19. Comcast Workers Don’t Seem To Care That Their Truck May Have Caused Half-Dozen Accidents
20. The Southwest Rapid Rewards Points Disaster: A Cautionary Tale
21. 6 Questions To Ask Yourself Before Deciding Whether To Try ‘DirecTV Now’
22. Customers Accuse Comcast Of Using “Broadcast TV” & “Regional Sports” Fees To Illegally Hike Rates
23. Samsung Galaxy Note 7 Owners Report Phone Exchange Program Not Going So Well
24. Why Has My New Chevy Truck Been Sitting In A Toledo Rail Station For Two Months?
25. Do Not Set The Date On Your iPhone To Jan. 1, 1970
26. John Oliver Buys $15M In Medical Debt, Then Forgives It
27. Customer Sues Charter, Time Warner Cable Over “Broadcast TV” Fees; Doesn’t Seek Monetary Damages
28. Labor Group: High-Pressure Sales Goals Led T-Mobile Workers To Add Services Customers Didn’t Want
29. Can A Cashier Make Me Read My 3-Digit Credit Card Code In Front Of Other Shoppers?
30. Vermont’s GMO Labeling Law Is Now In Effect. Here Are The Labels The Senate Is Trying To Get Rid Of
31. “Dancing Baby” YouTube Lawsuit May Go Before Supreme Court
32. 12 Fictional Products And Companies That Exist In Real Life
33. Will Costco’s Switch From American Express To Visa Affect My Credit?
34. Debt Collector Gets Out Of Lawsuit… By Buying The Lawsuit Out From Under The Plaintiff
35. 5 Times The Cable Industry Embarrassed Itself During Today’s Senate Hearing
36. More Customers Say Kay Jewelers Swapped Out Their Diamonds For Fake Or Worse Ones
37. Does Cord-Cutting Always Automatically Save You Money?
38. Former ITT Tech Students Talk About School’s High-Pressure Sales Tactics, Underwhelming Classes
39. Listen To A U.S. Senator Try To Get Bogus $8 “Protection” Fee Removed From Cable Bill
40. Why Did American Airlines Make Me Move My Child’s Safety Seat So Someone Could Recline?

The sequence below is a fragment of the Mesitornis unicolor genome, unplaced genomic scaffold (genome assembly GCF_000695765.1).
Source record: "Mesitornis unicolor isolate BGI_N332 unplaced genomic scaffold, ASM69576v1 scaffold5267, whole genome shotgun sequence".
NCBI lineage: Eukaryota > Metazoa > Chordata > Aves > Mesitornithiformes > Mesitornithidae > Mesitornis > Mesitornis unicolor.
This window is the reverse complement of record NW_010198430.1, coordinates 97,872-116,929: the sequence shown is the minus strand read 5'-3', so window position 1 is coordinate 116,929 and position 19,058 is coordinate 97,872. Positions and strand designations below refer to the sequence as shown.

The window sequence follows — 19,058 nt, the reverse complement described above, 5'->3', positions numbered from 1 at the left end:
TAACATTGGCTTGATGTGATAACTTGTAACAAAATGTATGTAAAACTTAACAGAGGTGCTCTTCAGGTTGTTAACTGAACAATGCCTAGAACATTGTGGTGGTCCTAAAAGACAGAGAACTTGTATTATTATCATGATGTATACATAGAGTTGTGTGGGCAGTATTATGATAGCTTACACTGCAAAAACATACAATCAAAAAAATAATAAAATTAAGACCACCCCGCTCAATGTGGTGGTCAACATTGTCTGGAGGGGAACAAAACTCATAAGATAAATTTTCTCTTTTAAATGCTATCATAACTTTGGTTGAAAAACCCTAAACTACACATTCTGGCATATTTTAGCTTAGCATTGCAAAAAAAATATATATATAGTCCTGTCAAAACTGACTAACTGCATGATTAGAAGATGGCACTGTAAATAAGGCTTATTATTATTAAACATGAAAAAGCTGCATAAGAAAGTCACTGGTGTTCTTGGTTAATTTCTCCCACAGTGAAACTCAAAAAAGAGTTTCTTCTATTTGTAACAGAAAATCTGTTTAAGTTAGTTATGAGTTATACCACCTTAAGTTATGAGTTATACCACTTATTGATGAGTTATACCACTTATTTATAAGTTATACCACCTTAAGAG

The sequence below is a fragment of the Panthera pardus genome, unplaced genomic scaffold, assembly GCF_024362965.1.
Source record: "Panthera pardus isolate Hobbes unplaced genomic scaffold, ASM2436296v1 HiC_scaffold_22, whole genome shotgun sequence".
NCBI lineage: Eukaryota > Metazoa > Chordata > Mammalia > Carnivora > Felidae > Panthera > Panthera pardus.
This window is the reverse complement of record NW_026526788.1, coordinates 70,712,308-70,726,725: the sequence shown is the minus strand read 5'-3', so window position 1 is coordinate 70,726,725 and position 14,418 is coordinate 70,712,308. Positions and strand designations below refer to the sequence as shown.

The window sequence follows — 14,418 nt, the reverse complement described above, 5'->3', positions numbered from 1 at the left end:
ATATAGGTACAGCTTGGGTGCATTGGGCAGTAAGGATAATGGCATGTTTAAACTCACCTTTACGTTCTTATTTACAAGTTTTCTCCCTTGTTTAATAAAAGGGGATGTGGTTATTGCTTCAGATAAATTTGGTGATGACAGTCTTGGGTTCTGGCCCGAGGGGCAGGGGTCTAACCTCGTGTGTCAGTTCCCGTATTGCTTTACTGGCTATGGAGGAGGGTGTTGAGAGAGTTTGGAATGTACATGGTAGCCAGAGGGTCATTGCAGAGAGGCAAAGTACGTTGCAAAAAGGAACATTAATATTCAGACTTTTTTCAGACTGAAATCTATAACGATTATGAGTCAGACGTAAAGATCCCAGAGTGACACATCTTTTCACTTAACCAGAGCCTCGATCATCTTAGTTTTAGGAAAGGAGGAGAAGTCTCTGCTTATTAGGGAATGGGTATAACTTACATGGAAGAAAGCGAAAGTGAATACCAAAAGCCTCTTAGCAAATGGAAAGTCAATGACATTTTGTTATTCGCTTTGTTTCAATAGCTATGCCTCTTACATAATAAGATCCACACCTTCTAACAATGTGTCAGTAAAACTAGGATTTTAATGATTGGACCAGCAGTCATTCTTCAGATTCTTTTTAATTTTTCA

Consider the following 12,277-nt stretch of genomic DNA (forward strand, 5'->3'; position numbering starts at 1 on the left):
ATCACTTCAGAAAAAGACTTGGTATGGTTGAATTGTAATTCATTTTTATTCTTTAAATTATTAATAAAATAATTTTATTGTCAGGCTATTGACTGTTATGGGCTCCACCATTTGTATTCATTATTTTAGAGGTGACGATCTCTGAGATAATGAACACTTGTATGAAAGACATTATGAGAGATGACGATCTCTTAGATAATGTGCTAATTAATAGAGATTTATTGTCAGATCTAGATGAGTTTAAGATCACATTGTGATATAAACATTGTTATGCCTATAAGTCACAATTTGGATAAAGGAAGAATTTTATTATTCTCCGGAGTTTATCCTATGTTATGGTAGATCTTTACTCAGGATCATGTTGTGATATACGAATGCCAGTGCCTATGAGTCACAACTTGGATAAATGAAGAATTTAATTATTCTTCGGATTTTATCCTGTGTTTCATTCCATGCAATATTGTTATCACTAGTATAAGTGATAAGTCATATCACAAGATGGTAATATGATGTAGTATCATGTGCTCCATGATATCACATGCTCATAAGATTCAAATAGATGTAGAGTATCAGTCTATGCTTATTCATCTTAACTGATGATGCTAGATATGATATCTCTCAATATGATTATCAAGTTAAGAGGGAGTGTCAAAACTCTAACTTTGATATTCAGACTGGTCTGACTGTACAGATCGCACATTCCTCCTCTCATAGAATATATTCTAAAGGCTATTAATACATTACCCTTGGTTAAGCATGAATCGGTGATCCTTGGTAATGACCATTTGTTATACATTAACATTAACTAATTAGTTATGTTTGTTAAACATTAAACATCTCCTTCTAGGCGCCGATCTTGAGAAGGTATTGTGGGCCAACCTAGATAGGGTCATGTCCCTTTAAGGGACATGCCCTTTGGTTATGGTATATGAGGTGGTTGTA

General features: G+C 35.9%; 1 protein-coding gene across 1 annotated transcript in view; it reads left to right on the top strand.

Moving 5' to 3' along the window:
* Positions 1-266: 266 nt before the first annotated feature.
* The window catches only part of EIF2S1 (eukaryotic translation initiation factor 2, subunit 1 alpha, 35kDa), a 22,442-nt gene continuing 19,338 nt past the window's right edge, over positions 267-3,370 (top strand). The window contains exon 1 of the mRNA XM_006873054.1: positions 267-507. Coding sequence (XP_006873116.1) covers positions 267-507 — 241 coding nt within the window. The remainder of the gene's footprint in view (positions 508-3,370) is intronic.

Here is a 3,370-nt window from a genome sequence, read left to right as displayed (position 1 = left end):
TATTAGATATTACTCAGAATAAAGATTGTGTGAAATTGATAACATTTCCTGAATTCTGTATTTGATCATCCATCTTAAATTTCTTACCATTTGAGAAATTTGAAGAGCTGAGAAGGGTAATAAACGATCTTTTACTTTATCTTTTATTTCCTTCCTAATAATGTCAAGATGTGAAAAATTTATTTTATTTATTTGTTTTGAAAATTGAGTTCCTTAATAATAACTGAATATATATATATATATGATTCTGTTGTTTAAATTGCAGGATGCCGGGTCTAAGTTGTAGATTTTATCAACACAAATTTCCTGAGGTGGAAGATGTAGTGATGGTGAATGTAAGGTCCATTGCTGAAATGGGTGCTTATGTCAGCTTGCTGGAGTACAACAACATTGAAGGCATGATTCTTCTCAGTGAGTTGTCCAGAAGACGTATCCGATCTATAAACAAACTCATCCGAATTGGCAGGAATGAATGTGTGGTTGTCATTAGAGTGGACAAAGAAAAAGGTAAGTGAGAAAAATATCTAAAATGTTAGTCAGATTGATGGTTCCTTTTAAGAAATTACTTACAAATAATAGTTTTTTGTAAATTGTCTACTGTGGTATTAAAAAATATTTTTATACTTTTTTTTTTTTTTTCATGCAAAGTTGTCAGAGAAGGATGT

41. From Healthcare To Financial Protection: How Will The Trump White House Affect Consumers?
42. What Is Zombie Debt, And Why Won’t It Just Stay Dead?
43. Samsung Galaxy S7 Owners Say Camera Glass Shatters Unexpectedly
44. The Bankruptcy Of A Company You’ve Probably Never Heard Of Could Make Christmas More Expensive
45.Trilogy Of Set-Top Terror: Cable Box Horror Stories From Consumerist Readers
46. Did Net Neutrality Kill Broadband Investment Like Comcast, AT&T, Verizon Said It Would?
47. Walmart Ordered To Pay $31 Million For Retaliating Against Pharmacist Whistleblower
48. From Cash Registers To Escalators To Shopping Carts: 11 Important Firsts In Bricks-And-Mortar Retail History
49. Why Is Comcast Interrupting My Web-Browsing To Upsell Me On A New Modem?
50. Comcast, AT&T Lobbyists Help Kill Community Broadband Expansion In Tennessee

Alexa Has Very Explicit Response To Toddler’s Seemingly Innocent Song Request

In what could either be an innocent mistake or a set-up by wise adults, Amazon’s virtual assistant Alexa gave one toddler a very interesting answer to his request to hear a specific song.

“Alexa, play ‘Digger, Digger,'” the tyke tells an Echo Dot sitting on an end table in a video posted on YouTube. Now, we’re not experts on children’s music, but this could be either the song “Diggers, Dumpers and Trucks” by Kidzone, or “Diggers (Diggers and Dumpers)” by a fellow named Tractor Ted.

Any way you slice it, Alexa’s answer is not either one of those options. Instead, she spews a string of obscene words including “dildo,” to the dismay and immediate amusement of the adults in the room who yell, “STOP, ALEXA! STOP!”

It appears that for unknown reasons, Alexa was attempting to play a 27-second track with a very vulgar title (warning: probably NSFW) that’s included on an album called “Ultimate Comedy Ringtones: Vol. 2,” which sounds a warning that the phone’s user has too much porn on it for an incoming call to go through.

“Warning, warning! Too much porn detected on this device,” a man’s voice declares in the track. “There is too much porn on this phone! You must delete some porn now to make way for this incoming call,” and on for a bit in that same vein.

As for why “Digger, digger” would prompt Alexa to search for that ringtone track, you’ve got me. It’s been a weird year.

(h/t NYMag, Gizmodo)